After exploring the area around the bridge we headed for the Cranberry Lake area, part fresh water and part salt water. Here Patty explored looking for rock formations for her gardens and Mike and Ty joined in for the fun.
On one of our gorgeous days we ventured out to the Chihully Garden and Glass and the Space Needle. The hand blown glass at Chihully was gorgeous to see and take pictures of. It was fascinating to see Dale Chihuly’s imagination at work. Since Seattle hosted the World’s Fair in 1962, the Seattle Center has remained an integral part of the local community. The iconic Space Needle is an important reminder of the dreams of that time. Owned and managed by the Wright family, children of Howard S. Wright II who constructed it, the Space Needle continues to be an icon for innovation, originality and imagining the future.
When the opportunity to reinvigorate Seattle Center arose, the Wright family took interest. They invited Northwest artist, Dale Chihuly, to present a comprehensive collection of his work. Having always loved the Space Needle, Chihuly was delighted with the opportunity to design an Exhibition Hall, a Garden installation and a Glasshouse in his own community. Through its community partners, Chihuly Garden and Glass supports opportunities for education and involvement in the arts.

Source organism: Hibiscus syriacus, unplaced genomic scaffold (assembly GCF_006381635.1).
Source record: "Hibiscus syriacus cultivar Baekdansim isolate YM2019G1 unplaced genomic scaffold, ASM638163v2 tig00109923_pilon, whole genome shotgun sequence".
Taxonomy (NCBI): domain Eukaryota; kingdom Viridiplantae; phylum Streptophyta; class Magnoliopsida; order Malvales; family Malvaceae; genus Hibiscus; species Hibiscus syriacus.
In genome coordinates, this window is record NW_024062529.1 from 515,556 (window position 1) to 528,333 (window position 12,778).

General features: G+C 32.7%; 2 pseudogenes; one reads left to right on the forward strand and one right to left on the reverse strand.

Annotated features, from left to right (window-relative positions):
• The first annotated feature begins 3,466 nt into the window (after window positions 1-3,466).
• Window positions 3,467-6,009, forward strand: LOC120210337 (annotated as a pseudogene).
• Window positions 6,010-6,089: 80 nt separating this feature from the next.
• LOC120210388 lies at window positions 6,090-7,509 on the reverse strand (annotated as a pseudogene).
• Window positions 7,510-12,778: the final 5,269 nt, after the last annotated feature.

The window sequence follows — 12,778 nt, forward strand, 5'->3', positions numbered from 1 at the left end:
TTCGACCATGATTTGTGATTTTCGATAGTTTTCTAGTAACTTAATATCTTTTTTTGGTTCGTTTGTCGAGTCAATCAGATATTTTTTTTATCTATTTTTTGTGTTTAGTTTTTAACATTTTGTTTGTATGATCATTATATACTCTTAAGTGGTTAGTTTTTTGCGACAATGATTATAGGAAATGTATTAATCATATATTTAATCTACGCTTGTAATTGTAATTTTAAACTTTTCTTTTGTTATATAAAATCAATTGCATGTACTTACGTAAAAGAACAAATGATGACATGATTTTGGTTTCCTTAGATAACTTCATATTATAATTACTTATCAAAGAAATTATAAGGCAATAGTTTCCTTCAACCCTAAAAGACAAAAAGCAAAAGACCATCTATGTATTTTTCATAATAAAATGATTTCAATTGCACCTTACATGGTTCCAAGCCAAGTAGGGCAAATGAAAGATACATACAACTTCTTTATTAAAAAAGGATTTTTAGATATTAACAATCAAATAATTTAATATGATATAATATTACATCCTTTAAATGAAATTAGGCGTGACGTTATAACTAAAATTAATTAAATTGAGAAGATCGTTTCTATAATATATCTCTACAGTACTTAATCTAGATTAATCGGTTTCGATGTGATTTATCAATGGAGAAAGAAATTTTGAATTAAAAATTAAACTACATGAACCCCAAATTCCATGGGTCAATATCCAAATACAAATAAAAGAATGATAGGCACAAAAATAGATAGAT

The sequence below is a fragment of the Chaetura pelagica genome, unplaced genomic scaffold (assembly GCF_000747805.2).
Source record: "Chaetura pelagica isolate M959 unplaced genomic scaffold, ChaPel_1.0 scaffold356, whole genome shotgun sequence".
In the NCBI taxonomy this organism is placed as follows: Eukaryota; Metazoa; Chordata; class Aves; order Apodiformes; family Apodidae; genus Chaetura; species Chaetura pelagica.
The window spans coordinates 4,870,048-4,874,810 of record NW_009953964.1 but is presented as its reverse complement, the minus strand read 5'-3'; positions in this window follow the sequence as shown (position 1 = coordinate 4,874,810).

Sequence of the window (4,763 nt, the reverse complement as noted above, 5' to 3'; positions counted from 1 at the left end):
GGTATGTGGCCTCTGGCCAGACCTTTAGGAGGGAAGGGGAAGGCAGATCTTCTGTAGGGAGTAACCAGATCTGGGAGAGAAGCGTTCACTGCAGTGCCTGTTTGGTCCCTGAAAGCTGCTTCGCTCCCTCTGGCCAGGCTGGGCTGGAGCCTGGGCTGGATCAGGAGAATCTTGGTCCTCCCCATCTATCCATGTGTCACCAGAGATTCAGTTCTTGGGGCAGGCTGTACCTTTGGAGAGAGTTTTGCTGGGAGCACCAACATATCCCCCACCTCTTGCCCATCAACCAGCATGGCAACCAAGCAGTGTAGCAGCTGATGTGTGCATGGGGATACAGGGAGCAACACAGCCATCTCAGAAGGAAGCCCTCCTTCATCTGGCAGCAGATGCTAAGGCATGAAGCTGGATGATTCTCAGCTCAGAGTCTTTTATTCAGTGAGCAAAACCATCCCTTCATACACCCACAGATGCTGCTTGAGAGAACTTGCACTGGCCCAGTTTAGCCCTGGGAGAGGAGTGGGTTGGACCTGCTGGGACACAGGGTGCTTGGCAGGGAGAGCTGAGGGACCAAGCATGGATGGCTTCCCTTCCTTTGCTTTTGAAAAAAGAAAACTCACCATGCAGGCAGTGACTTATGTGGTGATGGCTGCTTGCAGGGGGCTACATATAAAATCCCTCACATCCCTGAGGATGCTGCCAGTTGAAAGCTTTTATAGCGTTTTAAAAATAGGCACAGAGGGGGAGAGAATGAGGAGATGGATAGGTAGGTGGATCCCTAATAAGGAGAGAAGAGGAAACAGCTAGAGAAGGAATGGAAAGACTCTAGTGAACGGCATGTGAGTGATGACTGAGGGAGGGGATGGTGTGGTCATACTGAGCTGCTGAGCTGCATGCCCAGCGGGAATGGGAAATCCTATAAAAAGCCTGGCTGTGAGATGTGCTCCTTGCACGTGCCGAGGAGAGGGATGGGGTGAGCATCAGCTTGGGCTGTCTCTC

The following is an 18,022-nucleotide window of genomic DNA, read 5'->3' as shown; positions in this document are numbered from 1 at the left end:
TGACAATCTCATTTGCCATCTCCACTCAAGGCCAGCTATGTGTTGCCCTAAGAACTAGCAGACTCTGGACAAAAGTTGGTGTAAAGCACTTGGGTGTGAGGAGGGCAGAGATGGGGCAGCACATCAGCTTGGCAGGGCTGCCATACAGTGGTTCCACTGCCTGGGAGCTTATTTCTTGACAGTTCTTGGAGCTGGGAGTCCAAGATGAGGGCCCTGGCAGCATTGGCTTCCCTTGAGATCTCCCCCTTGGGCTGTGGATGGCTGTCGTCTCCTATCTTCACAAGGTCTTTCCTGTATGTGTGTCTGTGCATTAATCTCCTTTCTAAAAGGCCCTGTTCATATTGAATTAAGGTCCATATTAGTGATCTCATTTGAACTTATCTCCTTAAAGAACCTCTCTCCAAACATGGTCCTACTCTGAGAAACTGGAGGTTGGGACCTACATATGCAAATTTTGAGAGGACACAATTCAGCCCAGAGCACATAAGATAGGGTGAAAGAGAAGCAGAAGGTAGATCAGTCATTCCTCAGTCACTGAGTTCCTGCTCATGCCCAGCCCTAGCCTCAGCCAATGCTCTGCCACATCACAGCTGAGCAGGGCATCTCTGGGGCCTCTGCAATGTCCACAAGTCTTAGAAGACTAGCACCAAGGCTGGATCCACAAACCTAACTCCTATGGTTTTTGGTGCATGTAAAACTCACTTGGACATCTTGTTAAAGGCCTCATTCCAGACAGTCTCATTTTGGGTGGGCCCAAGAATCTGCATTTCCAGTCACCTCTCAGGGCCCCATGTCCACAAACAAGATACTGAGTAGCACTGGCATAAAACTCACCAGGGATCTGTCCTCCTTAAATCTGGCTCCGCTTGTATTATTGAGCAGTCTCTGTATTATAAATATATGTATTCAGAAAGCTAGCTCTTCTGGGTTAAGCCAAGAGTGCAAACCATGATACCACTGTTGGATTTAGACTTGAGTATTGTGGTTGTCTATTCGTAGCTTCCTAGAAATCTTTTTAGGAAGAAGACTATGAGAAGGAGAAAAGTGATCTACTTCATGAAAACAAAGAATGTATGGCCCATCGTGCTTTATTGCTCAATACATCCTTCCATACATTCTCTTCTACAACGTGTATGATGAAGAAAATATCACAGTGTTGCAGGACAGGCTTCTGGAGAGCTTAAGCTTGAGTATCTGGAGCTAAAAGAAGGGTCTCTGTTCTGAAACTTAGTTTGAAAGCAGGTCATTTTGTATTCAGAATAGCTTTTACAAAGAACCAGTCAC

Through the work of artist Dale Chihuly, we celebrate our region’s creative energy and inspire visitors to engage with our region’s cultural community.
After the Chihuly we headed to the top of the Space Needle where we could see the City of Seattle at our feet. The view was spectacular with a combination of buildings and water ways. The Eiffel Tower, The Statue of Liberty all were smogged in when we saw them. We got lucky with the Space Needle as the sky was clear and sunny.
Thank you much to Patty and Ty for providing us with a warm welcome, great friendship, a place to sleep and a tour of the Seattle/Marysville Area. It was great having the time to spend with them and we will just have to try again after a while to see if we can make it back to that area.